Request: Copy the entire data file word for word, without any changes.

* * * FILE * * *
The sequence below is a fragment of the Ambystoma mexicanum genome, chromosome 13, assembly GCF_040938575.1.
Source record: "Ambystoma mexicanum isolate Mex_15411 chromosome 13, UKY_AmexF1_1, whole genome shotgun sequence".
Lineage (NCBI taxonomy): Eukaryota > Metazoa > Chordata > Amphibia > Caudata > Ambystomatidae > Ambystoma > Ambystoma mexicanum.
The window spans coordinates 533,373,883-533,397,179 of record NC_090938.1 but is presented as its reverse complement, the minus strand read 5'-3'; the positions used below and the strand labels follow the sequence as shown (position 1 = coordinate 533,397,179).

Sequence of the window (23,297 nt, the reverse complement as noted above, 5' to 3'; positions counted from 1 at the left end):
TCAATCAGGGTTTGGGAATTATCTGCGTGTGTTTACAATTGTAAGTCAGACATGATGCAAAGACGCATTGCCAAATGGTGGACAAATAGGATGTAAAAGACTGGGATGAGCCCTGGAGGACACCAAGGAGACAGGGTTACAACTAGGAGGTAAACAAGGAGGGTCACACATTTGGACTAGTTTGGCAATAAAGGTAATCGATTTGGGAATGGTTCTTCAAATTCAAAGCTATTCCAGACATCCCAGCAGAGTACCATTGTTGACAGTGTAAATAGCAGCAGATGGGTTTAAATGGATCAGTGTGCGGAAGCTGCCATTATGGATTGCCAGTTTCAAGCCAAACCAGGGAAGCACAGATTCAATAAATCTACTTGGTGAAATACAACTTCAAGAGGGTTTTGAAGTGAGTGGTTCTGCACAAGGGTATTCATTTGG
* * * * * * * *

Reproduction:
The sequence below is a fragment of the Ambystoma mexicanum genome, chromosome 13, assembly GCF_040938575.1.
Source record: "Ambystoma mexicanum isolate Mex_15411 chromosome 13, UKY_AmexF1_1, whole genome shotgun sequence".
Lineage (NCBI taxonomy): Eukaryota > Metazoa > Chordata > Amphibia > Caudata > Ambystomatidae > Ambystoma > Ambystoma mexicanum.
The window spans coordinates 533,373,883-533,397,179 of record NC_090938.1 but is presented as its reverse complement, the minus strand read 5'-3'; the positions used below and the strand labels follow the sequence as shown (position 1 = coordinate 533,397,179).

Sequence of the window (23,297 nt, the reverse complement as noted above, 5' to 3'; positions counted from 1 at the left end):
TCAATCAGGGTTTGGGAATTATCTGCGTGTGTTTACAATTGTAAGTCAGACATGATGCAAAGACGCATTGCCAAATGGTGGACAAATAGGATGTAAAAGACTGGGATGAGCCCTGGAGGACACCAAGGAGACAGGGTTACAACTAGGAGGTAAACAAGGAGGGTCACACATTTGGACTAGTTTGGCAATAAAGGTAATCGATTTGGGAATGGTTCTTCAAATTCAAAGCTATTCCAGACATCCCAGCAGAGTACCATTGTTGACAGTGTAAATAGCAGCAGATGGGTTTAAATGGATCAGTGTGCGGAAGCTGCCATTATGGATTGCCAGTTTCAAGCCAAACCAGGGAAGCACAGATTCAATAAATCTACTTGGTGAAATACAACTTCAAGAGGGTTTTGAAGTGAGTGGTTCTGCACAAGGGTATTCATTTGG